Sex Discrimination—Outrageous Conduct—Colorado Law—Sexual Harassment Must Be Based on Gender
Riske v. King Soopers, Nos. 02-1378 & 02-1439, 4/22/04, D.Colo., Judge McKay.
Plaintiff was employed by King Soopers. From 1997 to early 2000, she periodically received anonymous flowers and notes at her job, which caused her physical and emotional harm. The sender was eventually identified as her supervisor. Plaintiff sued King Soopers for sexual harassment under Title VII. She also sued the supervisor for extreme and outrageous conduct. After plaintiff presented her case to the jury, the district court granted judgment as a matter of law in favor of the supervisor; the jury found in plaintiff’s favor on the sexual harassment claim against King Soopers.
The Tenth Circuit Court holds that the outrageous conduct claim against the supervisor should have been resolved by the jury. Under Colorado law, the question of whether conduct is sufficiently outrageous is ordinarily a question for a jury. Here, the question was a close call. The Court finds significant the length of time involved and the managerial relationship between plaintiff and the supervisor. Even though the flowers were sent anonymously, plaintiff suspected that her supervisor was behind the conduct, which would restrict her ability to complain. The evidence also could support the requirements that the supervisor’s conduct was reckless or intentional and that the conduct caused severe emotional distress. Therefore, the district court’s dismissal of this claim is reversed. The claim against King Soopers for sexual harassment cannot stand, however, because the evidence was insufficient to establish that the harassing conduct was due to the plaintiff’s gender. The district court’s judgment is reversed and the case is remanded.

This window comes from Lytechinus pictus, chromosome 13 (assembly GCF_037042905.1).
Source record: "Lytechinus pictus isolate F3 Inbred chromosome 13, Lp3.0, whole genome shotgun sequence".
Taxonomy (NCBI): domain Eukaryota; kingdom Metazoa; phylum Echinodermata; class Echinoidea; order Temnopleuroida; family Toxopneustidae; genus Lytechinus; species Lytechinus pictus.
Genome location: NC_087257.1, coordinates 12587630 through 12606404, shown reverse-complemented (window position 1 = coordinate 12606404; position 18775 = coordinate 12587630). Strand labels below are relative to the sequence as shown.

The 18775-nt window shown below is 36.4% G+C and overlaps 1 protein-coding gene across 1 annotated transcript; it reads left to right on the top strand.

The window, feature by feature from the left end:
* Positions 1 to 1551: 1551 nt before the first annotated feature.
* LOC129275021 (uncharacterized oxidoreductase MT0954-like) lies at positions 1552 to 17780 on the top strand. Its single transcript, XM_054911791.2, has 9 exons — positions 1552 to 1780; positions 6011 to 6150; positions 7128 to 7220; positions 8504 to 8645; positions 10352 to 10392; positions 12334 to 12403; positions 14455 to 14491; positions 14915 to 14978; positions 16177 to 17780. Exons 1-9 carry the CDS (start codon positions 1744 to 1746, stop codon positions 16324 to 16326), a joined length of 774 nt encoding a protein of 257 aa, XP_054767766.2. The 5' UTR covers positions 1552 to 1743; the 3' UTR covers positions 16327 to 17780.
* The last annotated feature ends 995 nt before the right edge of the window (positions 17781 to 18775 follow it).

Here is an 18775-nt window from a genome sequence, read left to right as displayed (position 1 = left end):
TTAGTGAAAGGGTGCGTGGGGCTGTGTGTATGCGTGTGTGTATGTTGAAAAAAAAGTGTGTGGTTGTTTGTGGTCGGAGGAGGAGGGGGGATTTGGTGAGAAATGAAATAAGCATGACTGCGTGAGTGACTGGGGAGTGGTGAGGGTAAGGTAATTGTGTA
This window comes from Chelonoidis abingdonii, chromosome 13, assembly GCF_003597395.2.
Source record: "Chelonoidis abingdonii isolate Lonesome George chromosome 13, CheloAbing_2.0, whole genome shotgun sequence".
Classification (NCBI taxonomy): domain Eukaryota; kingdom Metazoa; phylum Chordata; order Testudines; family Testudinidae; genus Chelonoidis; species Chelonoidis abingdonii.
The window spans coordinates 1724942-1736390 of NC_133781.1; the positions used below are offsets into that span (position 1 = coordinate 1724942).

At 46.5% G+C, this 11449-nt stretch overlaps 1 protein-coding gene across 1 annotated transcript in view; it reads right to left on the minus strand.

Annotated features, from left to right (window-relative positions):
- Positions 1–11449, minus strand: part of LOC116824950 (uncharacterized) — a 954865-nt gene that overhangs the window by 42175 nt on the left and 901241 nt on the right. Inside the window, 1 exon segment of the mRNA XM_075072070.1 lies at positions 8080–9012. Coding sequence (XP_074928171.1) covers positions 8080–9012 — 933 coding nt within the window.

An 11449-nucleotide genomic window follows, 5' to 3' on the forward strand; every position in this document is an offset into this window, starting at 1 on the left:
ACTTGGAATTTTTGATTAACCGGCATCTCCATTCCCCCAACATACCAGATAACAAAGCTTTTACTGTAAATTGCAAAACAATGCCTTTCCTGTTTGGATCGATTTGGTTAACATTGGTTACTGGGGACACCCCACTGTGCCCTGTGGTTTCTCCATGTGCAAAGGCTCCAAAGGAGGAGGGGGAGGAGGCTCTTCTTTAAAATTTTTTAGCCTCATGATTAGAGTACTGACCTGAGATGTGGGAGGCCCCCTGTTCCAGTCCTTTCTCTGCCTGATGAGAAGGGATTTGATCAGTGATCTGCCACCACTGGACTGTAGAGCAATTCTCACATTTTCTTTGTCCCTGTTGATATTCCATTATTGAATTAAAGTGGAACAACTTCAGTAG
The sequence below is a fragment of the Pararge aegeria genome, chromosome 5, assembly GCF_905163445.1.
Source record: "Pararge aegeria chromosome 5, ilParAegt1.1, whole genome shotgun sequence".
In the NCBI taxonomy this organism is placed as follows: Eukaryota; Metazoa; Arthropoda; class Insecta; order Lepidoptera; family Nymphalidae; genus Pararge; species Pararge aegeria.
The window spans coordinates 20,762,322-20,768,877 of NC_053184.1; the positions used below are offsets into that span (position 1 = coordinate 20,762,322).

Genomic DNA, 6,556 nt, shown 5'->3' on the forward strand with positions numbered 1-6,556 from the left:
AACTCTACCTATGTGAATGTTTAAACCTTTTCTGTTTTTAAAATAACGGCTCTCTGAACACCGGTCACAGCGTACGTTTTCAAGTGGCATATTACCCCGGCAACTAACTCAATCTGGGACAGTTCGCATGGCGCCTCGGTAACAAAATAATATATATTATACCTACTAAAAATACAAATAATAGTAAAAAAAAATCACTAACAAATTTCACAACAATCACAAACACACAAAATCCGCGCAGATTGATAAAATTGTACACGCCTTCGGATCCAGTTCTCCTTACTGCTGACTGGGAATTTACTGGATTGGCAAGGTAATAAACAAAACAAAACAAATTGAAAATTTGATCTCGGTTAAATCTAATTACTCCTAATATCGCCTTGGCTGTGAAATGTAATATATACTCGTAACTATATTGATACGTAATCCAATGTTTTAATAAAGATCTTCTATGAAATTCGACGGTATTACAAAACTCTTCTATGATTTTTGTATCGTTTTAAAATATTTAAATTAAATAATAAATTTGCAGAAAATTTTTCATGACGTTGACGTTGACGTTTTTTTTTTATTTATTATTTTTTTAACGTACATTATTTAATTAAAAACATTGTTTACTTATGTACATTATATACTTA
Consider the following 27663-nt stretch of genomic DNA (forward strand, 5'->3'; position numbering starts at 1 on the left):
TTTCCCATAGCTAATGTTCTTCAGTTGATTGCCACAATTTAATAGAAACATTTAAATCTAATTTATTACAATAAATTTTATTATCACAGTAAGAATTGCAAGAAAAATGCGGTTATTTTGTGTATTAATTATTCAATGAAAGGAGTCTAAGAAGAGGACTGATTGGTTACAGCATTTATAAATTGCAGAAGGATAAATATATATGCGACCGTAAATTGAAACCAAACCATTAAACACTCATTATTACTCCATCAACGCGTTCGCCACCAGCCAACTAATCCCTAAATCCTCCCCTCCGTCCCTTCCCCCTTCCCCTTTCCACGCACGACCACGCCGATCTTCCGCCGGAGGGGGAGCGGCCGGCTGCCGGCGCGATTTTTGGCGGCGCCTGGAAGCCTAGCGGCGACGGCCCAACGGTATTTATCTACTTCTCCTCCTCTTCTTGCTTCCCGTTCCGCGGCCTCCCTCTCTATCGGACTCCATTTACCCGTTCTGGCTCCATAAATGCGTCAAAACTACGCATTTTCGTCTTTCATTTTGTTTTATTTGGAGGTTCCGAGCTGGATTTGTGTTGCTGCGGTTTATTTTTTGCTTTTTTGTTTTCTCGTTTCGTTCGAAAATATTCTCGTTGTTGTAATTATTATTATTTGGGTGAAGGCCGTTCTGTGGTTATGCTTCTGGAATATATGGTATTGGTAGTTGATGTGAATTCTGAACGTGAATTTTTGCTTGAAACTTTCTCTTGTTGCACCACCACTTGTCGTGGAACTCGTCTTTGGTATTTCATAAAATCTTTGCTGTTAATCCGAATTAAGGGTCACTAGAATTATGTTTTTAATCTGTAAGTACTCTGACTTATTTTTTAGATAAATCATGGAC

Incendiary Bomb—Dismissal of Indictment—Possession of Destructive Device—Homemade Intruder Alarm
U.S. v. La Cock, No. 02-2283, 4/27/04, D.N.M., Judge Ebel.